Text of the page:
Thursday, February 2, 2012

The Best Reason

The other day Dani at Eco Footprint-South Africa wrote a great post called Gone To Seed where she wondered why all of us in the US were spending our hard earned cashola on seeds when we could just as easily harvest our own seeds directly from our plants like she does and be more self sufficient. 


I weighed in my thoughts (as did several of you who also read my blog).  Last night I went in and pulled her post back up to see what other commenters had to say.  A very interesting topic to be sure and the reasons "why" we're buying were all good ones. 

Some of the reasons made me laugh..."because we CAN"...while some I hadn't considered..."shorter growing season = no time to allow the plant to go to seed".... "cross pollination issues."

Seed saving is high on my list of To-Do's for this year.  You'd think that saving seeds would be a bit of a no brainer but after reading some of the comments from Dani's post, I've got a rather general question.

Simply put, what works and what doesn't?  I bet the answer isn't so simple. 

As a "newbie" gardener I'd like to be as efficient as I can be.  If you tell me something isn't likely to work out, I'd rather pass on it for now and experiment on it some other time.  However, if experience has taught you that this solution is a pretty sure thing, than I'd like to hear it.  I'd rather not remake the wheel if I can help it.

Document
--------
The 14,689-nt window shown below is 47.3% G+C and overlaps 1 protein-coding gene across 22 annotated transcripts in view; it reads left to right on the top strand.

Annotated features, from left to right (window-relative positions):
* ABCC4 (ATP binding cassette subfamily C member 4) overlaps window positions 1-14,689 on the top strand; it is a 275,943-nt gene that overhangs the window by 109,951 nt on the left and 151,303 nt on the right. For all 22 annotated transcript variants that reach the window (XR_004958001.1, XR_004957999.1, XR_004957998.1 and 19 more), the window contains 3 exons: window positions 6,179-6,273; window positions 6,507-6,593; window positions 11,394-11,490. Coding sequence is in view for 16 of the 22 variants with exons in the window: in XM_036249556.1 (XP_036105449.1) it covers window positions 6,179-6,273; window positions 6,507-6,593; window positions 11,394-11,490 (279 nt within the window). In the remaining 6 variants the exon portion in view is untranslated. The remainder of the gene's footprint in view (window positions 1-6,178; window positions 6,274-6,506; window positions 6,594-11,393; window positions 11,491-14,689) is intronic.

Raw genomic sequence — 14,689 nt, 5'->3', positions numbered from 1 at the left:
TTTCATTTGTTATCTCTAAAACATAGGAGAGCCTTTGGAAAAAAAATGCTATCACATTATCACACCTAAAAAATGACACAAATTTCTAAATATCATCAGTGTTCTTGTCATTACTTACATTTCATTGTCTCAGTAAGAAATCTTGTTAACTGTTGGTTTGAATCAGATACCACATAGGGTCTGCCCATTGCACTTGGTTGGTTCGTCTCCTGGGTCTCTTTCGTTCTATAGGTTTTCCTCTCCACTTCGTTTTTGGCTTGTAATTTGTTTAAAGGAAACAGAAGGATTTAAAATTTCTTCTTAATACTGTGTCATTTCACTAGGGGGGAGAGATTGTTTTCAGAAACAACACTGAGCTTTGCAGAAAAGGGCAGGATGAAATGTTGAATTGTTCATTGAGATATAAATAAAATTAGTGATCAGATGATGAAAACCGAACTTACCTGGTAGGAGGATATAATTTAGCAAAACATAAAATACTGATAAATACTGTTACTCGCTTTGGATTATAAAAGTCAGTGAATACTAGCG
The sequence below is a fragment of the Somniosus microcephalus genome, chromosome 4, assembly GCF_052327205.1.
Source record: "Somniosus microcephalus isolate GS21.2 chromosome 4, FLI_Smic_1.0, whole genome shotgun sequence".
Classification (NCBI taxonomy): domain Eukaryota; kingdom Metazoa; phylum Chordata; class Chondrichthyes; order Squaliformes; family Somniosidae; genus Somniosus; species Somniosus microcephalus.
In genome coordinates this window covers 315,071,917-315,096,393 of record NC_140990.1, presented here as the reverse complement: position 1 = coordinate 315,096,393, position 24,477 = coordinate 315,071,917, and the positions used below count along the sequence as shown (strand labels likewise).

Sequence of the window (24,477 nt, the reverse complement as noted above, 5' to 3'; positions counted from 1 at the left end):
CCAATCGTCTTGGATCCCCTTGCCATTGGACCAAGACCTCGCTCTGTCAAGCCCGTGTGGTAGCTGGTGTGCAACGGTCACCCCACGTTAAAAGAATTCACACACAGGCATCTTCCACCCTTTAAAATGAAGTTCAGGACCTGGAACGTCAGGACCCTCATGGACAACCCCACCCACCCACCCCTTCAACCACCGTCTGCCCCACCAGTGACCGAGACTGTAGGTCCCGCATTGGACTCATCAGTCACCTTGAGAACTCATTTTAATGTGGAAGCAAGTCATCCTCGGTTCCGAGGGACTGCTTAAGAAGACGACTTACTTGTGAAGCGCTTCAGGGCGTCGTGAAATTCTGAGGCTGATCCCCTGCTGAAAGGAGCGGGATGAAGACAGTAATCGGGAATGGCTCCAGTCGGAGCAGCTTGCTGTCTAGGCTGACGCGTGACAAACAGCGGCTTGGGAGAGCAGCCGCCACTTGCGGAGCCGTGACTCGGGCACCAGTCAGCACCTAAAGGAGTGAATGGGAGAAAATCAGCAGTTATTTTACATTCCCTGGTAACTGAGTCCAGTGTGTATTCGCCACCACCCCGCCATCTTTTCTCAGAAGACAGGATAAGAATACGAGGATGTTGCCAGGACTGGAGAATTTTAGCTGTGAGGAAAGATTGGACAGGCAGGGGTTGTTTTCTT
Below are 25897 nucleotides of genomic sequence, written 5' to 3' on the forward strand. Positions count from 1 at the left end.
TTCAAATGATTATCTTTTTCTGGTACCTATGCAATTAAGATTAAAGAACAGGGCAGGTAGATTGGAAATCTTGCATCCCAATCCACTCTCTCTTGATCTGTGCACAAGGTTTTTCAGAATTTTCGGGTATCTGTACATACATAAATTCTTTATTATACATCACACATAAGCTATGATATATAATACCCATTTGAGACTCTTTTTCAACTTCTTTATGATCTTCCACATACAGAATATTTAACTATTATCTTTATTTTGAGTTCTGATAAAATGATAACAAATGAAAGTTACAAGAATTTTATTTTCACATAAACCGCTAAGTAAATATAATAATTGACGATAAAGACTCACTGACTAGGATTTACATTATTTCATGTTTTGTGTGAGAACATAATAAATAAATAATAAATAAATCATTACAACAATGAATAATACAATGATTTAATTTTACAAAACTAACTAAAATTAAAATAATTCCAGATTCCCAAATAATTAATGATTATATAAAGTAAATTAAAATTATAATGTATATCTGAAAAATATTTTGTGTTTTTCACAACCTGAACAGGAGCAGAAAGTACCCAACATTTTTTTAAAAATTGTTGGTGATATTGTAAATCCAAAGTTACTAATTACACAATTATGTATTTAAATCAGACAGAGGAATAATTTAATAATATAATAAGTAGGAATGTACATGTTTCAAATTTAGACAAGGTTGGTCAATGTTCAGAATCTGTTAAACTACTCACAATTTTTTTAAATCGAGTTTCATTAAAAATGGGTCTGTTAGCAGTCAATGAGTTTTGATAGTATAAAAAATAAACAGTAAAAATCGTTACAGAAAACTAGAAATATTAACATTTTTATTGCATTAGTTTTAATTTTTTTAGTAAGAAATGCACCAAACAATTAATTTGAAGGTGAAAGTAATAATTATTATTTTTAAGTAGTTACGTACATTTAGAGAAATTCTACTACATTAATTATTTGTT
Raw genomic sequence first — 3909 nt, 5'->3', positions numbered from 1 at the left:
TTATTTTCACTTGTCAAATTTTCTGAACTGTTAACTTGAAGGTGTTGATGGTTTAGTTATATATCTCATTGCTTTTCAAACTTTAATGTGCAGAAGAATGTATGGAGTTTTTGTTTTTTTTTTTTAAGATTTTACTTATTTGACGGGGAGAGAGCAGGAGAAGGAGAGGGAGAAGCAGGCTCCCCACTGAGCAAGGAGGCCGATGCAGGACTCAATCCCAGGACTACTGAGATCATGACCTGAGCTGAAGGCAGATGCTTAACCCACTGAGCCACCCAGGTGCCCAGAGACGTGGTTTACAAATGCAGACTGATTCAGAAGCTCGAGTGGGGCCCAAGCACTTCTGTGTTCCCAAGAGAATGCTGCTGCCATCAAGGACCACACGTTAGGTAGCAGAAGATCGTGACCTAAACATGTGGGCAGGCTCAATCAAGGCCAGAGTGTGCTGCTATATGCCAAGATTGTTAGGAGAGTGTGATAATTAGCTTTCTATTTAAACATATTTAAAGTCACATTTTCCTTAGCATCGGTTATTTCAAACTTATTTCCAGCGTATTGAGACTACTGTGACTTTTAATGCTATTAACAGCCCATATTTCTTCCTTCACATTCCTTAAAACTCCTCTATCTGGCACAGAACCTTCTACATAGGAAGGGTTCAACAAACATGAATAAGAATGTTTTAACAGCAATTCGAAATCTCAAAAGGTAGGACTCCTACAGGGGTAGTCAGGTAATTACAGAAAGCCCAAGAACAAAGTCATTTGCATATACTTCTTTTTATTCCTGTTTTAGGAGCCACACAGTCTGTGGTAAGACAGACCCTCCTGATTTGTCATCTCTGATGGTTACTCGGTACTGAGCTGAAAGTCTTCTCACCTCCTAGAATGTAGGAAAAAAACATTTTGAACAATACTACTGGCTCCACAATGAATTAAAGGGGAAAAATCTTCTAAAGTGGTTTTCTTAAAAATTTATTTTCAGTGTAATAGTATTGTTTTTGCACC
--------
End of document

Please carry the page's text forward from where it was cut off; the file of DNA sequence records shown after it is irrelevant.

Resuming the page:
Seed saving falls into that category big time.  I have zero experience in it.  Like many of you, buying seeds is just easier and gives you the product you want in the expected manner.  So if lettuce is a great seed save, I'd like to know.  If saving squash seeds suck, well...I like to know that too.  So feel free to share the wealth.  Let me know what has worked for you and what hasn't.

I have another question too, kind of along the same lines.  This year I'm starting strawberries.  I'm fine with making the investment and buying the plants.  But I've read that you should consider rotating your strawberries out every 3 years or so.  The implication is that a strawberry plant has a productive lifespan of only so long, not to mention the whole "crop rotation thing".  But if this is the case, can I propagate my own plants?  Or do I need to buy them? 

Same thing with potatoes.  I now understand that I need to buy organic at the store and let them go to seed.  I don't need to buy them from a catalog or nursery.  But have you found that store bought potatoes are unpredictable?  That purchased seed potatoes from a suppler gives you better results?

Now even though I do want to save money and limit my future seed purchasing I do agree with what Jane said...

"There are some really great seed companies out there that fight the GMO companies and we really have to support them to stay in business or there will not be a choice in the future."

And that my friends is probably the best reason of all.

9 comments:

  1. If you are going to seed save, start with tomatoes...they don't cross pollinate easily, and you can remove the seeds and still eat them...I just got my baker creek catalogue yesterday and their tutorial is exactly what I've been doing for years with great results...and very good pictures to boot.

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  2. With strawberries---I've always given my "suckers" to the neighbors. Well, one of them told me they were the most sour, bitter strawberries ever. Since I grow 5 different types, I'm wondering if the sprouts somehow "mixed" with each other to produce a bad berry. Because, individually, I don't have any sour berries. So, now that I'm starting to replace some of my beds, I'm buying new plants for them. I figure it's a small investment to know for sure.

    As for seeds of vegetables, saving seed is great--but don't save seeds of hybrids, because they will revert to traits of the different parents and sometimes the results are really bad.